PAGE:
Your Mouth's pH Level (A Balancing Act)

Have you ever thought about what goes on in your mouth when you eat?  What if we told you that every time you eat there is a battle raging in your mouth between good guys and bad guys.  We know this sounds a little far out there but in a way it’s true.  There is a constant struggle between your saliva and the acid produced by the bad bacteria that cause cavities.  But before we get into this, let’s get an understanding of what a healthy mouth looks like. 

A healthy mouth has a natural pH level of about a 7 which is right in the middle of the scale.  The pH scale ranges from extremely acidic at 0 all the way up to extremely basic or alkaline at 14.  As you can see on the scale, certain foods are more acidic or basic than others and can move your mouth’s pH level up or down accordingly. 

pH Food Scale

The mouth's pH level is also affected by the acid that is produced by a strain of bad bacteria called Streptococcus mutans.  These are the bacteria that cause cavities in your teeth.  They breakdown the sugar from your food or drink and as they do this they produce acid that erodes your teeth.  That’s the beginning of the tooth decay process.  The more acid that is produced by these bacteria, the more acidic your mouth becomes, and an acidic environment is the perfect place for them to thrive and grow.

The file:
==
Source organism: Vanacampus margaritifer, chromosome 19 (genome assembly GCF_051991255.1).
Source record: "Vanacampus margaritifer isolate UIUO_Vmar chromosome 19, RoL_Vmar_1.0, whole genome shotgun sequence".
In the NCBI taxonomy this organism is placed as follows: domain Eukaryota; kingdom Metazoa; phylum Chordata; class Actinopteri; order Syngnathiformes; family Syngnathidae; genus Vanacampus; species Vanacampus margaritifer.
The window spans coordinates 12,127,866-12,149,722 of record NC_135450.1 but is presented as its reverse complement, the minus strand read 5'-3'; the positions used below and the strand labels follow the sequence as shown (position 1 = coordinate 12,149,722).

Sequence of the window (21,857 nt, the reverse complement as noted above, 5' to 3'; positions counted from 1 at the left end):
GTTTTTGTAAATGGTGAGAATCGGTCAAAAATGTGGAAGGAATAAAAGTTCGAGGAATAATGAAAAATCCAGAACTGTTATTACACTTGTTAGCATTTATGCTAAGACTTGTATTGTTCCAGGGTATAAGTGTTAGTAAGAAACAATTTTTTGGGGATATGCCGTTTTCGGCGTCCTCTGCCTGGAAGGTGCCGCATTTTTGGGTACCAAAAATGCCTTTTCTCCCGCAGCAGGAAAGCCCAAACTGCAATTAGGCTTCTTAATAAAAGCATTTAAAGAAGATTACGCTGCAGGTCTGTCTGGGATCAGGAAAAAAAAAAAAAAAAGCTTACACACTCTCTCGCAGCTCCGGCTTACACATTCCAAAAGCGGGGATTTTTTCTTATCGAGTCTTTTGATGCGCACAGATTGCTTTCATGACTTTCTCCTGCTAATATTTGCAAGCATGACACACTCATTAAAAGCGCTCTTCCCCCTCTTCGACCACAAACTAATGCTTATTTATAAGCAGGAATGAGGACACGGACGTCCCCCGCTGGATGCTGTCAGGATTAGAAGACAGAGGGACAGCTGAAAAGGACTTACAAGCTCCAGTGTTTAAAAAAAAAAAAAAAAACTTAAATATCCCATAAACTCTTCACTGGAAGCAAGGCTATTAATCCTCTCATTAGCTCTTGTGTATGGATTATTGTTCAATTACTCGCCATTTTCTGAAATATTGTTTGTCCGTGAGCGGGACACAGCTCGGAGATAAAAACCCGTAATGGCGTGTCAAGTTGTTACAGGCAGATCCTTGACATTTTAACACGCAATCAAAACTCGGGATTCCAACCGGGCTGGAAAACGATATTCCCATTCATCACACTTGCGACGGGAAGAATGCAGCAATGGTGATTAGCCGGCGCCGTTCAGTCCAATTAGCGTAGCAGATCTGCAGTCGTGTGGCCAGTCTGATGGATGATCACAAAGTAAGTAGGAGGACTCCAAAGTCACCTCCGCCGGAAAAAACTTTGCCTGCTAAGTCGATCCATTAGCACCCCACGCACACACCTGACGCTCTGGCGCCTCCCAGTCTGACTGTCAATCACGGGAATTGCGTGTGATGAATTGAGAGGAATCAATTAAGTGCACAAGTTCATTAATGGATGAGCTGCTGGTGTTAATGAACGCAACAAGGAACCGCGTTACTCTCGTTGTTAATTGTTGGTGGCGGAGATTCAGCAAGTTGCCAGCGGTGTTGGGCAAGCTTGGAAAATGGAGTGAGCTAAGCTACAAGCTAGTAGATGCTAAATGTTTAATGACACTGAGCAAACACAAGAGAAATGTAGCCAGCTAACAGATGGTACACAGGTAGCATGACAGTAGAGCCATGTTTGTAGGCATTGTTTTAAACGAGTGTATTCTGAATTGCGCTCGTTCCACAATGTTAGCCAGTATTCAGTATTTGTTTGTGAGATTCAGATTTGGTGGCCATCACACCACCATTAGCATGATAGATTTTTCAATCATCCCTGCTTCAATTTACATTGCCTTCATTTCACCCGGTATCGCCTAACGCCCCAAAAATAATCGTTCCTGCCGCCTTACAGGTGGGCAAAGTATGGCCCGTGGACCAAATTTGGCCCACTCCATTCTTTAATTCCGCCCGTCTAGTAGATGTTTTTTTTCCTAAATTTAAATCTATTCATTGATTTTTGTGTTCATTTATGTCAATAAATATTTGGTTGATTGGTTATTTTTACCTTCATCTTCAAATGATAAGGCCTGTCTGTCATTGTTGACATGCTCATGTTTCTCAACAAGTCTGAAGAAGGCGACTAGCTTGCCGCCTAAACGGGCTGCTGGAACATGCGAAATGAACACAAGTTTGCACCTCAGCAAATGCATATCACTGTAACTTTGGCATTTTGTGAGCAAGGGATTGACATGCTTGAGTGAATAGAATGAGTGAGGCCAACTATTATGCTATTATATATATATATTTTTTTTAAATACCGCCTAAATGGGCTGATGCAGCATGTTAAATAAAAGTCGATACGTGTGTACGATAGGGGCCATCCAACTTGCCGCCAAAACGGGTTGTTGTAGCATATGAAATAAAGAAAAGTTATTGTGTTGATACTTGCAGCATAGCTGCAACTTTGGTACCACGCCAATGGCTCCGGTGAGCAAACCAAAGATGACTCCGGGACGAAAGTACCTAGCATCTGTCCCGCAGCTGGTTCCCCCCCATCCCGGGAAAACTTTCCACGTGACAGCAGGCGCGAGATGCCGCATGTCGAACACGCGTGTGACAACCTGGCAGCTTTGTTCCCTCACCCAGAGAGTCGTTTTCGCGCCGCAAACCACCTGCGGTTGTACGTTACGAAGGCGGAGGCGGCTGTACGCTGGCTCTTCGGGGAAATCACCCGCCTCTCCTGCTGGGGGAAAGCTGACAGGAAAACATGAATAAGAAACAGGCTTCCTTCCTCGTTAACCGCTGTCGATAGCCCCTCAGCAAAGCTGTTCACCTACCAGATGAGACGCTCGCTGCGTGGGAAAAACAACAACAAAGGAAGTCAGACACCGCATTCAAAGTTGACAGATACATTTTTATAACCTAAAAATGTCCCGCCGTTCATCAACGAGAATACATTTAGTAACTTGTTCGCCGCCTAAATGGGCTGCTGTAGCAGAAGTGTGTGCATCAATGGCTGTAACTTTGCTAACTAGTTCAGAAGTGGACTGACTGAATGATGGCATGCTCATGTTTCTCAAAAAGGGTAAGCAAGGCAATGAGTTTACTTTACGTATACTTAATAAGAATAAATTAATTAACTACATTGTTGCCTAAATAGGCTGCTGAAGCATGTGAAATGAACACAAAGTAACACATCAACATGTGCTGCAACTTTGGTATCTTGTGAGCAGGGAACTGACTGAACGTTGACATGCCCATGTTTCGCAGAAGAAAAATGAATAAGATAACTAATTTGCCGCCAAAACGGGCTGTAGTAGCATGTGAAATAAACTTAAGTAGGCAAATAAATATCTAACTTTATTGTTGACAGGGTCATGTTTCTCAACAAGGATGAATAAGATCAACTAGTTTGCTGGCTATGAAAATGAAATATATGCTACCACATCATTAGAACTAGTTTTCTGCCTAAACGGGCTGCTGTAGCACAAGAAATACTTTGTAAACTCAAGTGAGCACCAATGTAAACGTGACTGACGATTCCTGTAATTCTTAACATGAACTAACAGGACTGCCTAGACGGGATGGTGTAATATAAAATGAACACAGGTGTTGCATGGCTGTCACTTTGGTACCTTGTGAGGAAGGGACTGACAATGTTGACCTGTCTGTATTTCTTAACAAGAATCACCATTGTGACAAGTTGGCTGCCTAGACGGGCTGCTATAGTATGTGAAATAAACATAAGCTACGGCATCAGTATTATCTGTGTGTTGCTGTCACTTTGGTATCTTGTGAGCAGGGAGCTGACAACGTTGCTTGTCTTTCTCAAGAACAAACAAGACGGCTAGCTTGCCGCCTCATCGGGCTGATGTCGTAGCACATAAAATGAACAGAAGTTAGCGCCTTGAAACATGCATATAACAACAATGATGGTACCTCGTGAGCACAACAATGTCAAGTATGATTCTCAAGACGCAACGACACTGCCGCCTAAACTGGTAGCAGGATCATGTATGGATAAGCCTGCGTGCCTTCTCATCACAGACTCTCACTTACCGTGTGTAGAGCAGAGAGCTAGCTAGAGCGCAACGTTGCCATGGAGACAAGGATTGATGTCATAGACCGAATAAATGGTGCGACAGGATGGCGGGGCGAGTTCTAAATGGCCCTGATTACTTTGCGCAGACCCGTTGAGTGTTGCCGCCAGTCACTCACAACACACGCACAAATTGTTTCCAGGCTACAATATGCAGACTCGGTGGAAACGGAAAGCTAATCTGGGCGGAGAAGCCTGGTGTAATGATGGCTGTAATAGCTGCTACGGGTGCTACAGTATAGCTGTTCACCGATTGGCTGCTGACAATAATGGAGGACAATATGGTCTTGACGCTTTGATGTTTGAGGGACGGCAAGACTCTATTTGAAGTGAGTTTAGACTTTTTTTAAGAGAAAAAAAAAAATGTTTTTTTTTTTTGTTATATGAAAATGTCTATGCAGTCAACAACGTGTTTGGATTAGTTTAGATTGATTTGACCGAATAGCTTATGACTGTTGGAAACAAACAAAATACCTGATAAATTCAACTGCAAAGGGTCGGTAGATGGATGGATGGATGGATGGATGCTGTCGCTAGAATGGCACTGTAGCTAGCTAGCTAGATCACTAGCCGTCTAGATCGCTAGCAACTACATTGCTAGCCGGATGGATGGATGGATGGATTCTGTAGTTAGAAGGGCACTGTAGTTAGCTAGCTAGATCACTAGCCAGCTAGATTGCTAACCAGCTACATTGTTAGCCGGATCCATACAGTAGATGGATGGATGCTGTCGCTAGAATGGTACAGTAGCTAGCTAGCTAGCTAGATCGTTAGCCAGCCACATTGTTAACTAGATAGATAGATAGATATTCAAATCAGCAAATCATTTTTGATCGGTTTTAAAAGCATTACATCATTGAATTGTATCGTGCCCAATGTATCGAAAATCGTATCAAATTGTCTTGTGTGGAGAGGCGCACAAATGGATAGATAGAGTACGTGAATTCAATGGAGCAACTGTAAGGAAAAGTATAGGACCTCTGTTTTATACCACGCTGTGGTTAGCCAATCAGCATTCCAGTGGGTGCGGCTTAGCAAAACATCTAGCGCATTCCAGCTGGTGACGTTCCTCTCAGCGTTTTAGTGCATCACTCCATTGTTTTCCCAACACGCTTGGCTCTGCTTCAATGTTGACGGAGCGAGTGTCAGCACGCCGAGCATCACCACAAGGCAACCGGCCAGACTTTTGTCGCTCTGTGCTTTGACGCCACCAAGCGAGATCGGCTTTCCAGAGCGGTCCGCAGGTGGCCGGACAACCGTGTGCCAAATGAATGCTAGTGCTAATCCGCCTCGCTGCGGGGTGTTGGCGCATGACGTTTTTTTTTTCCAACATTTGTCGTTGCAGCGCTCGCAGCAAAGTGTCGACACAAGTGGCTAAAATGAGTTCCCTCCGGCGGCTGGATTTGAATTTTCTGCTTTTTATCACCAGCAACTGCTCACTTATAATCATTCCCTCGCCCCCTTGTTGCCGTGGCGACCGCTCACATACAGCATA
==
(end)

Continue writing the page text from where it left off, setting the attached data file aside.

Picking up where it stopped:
It’s not all bad though, your mouth does have a great defense mechanism: your saliva.  Your saliva’s job is to neutralize the acidity in your mouth and bring the pH level back to a 7.  It takes about 20-30 minutes for this to happen after you finishing eating or drinking.  But if you are snacking or slowly sipping all day, your saliva can’t fully do its job and the clock restarts after each bite or sip.  So it’s not just what you are eating that can be bad for your teeth but how you are eating it. 

For example, a quick bite of a candy bar is much better for your teeth than sucking on a lollipop. The candy bar is done and gone pretty quickly but the lollipop is savored in the mouth for an extended period of time. As you enjoy that lollipop for 5-10 minutes you are prolonging the exposure of your teeth to sugar. And the longer that sugar sits in your mouth the more the bad bacteria get to enjoy it and prevent your saliva from rebalancing your pH level creating the perfect environment for cavities to form.

There are a few things you can do though to help your mouth neutralize it's acidity level quicker.  One way is to chew sugar-free gum containing xyltiol or erythritol after eating.  These sugar alternatives have been scientifically proven to stimulate saliva flow and fight cavities. You can also swish your mouth with water after you eat or drink to help wash away leftover food particles, including those unseen sugar molecules. Water also has a pH of 7 so it will balance your mouth's pH as well.  Lastly you can incorporate a daily dental probiotic into your oral hygiene routine daily. SUPER TEETH Dental Probiotic contains 3 bacteria strains that have been clinically studied to improve oral health. 


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